Nightrise (Philip Dryden Series #6)

Nightrise (Philip Dryden Series #6)

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by Jim Kelly
     
 

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Journalist Philip Dryden is shocked to be informed by police that his father has been killed in a car accident – he drowned during the fenland floods of 1977, 35 years before. At the same time, two unrelated cases are demanding Dryden’s professional attention: a body riddled with bullets found hanging in the middle of a lettuce field, and a couple

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Overview

Journalist Philip Dryden is shocked to be informed by police that his father has been killed in a car accident – he drowned during the fenland floods of 1977, 35 years before. At the same time, two unrelated cases are demanding Dryden’s professional attention: a body riddled with bullets found hanging in the middle of a lettuce field, and a couple protesting that the local council has buried their baby daughter in a pauper’s grave without permission. As Dryden pieces the clues together, he realizes that the three cases may be related after all . . .

Editorial Reviews

Publishers Weekly
Near the outset of Kelly’s elegantly plotted sixth mystery set in Ely, England (after 2008’s The Skeleton Man), journalist Philip Dryden receives a shock. After Dryden’s paper, The Crow, carries a single paragraph about a fiery auto accident with one unidentified victim, his friend Det. Sgt. Stan Cherry informs him that the man has been identified as his father, John Dryden, previously believed lost during flooding in 1977. Awaiting definitive DNA results, Dryden sets off to find more information about the father he barely knew. Two other incidents capture Dryden’s attention: the murder of a man found hanging from an irrigation gantry and riddled with bullets, and the loss of a child’s body intended for burial. Dryden discovers surprising links between these separate events, placing himself and his family in danger. Kelly makes superb use of Fens geography and history in an entry that should give new life to the Philip Dryden series. Agent: Faith Evans, Faith Evans Associates. (Feb.)
Library Journal
In journalist Phillip Dryden's sixth outing (after 2007's The Skeleton Man), he works to find ties between two seemingly unrelated cases: a possible gang killing and a baby burial gone wrong. A third twist comes when the police inform Phillip that his father was killed in a car accident—except his father drowned 35 years ago.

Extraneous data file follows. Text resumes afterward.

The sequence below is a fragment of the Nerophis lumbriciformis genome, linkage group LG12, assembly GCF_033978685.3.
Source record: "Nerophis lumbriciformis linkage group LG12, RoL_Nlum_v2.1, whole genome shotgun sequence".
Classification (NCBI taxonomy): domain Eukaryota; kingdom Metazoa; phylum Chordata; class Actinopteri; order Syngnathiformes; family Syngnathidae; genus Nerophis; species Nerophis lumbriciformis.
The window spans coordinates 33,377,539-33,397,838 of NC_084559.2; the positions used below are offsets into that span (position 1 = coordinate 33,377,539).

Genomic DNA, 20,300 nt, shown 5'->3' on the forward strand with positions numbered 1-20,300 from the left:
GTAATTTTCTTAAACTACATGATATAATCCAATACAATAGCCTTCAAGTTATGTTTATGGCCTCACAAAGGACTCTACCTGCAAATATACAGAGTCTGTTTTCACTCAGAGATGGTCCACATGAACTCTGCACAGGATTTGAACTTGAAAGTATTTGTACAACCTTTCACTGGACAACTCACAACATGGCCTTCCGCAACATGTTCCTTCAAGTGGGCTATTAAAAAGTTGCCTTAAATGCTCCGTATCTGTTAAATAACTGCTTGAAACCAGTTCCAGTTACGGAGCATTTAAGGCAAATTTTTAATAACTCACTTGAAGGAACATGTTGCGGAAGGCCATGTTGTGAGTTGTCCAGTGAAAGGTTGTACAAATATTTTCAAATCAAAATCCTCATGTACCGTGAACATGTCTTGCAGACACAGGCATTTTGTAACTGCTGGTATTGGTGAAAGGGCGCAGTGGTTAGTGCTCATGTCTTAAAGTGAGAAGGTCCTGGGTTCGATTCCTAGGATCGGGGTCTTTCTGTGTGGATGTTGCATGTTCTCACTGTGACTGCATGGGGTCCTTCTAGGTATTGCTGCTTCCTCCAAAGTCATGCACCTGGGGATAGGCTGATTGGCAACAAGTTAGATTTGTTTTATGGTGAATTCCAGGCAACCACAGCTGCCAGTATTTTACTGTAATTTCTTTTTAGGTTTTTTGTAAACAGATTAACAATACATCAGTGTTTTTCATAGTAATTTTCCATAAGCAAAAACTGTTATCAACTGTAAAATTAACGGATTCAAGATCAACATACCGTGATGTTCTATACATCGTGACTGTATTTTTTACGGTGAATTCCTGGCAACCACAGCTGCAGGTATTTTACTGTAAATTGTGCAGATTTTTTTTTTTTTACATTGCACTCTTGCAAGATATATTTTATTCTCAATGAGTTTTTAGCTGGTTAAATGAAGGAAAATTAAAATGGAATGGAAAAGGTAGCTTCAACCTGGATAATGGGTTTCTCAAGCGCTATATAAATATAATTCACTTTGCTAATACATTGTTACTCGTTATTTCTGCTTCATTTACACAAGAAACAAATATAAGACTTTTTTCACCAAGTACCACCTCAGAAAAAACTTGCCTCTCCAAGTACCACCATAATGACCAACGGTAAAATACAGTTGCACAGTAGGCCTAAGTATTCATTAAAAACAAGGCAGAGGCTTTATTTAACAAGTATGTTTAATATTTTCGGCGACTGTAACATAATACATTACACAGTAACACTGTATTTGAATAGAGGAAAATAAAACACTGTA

Kirkus Reviews
Cambridgeshire reporter Philip Dryden (The Skeleton Man, 2008, etc.) returns to solve the mystery of his father's death--an especially challenging case, considering that the old man apparently died twice. Jack Dryden was swept away while making a gallant, futile attempt to protect the city of Ely from the calamitous floods of 1977. So how is it that his body's just been discovered burned to death in a car accident? The corpse's fiery fate would make exact identification difficult even for people who'd seen Jack in the past 30 years. But the general description and the dental work both confirm what his identification papers assert: He's Jack Dryden. His son, consumed with skepticism and curiosity, would love to devote every waking moment to solving the mystery. But his attention is claimed by two other problems: the death of Fen Rivers Water Authority bailiff Rory Setchey, who seems to have been hung from a gantry, already dead, and then shot several times, and the West Fen District Council's refusal to release the body of Aque, the infant daughter of David and Gillian Yoruba, to her heartbroken parents. Since David is facing deportation to Niger and Dryden has just become a father himself, he feels especially close to the grieving parents. He can't imagine that his three cases will turn out to be connected by a long-standing conspiracy as simple and clever as it is monstrous. Even if they never came up with such a diabolical plot, long-winded colleagues could well take example from the generosity and economy with which Kelly (Death's Door, 2012, etc.) spins his web.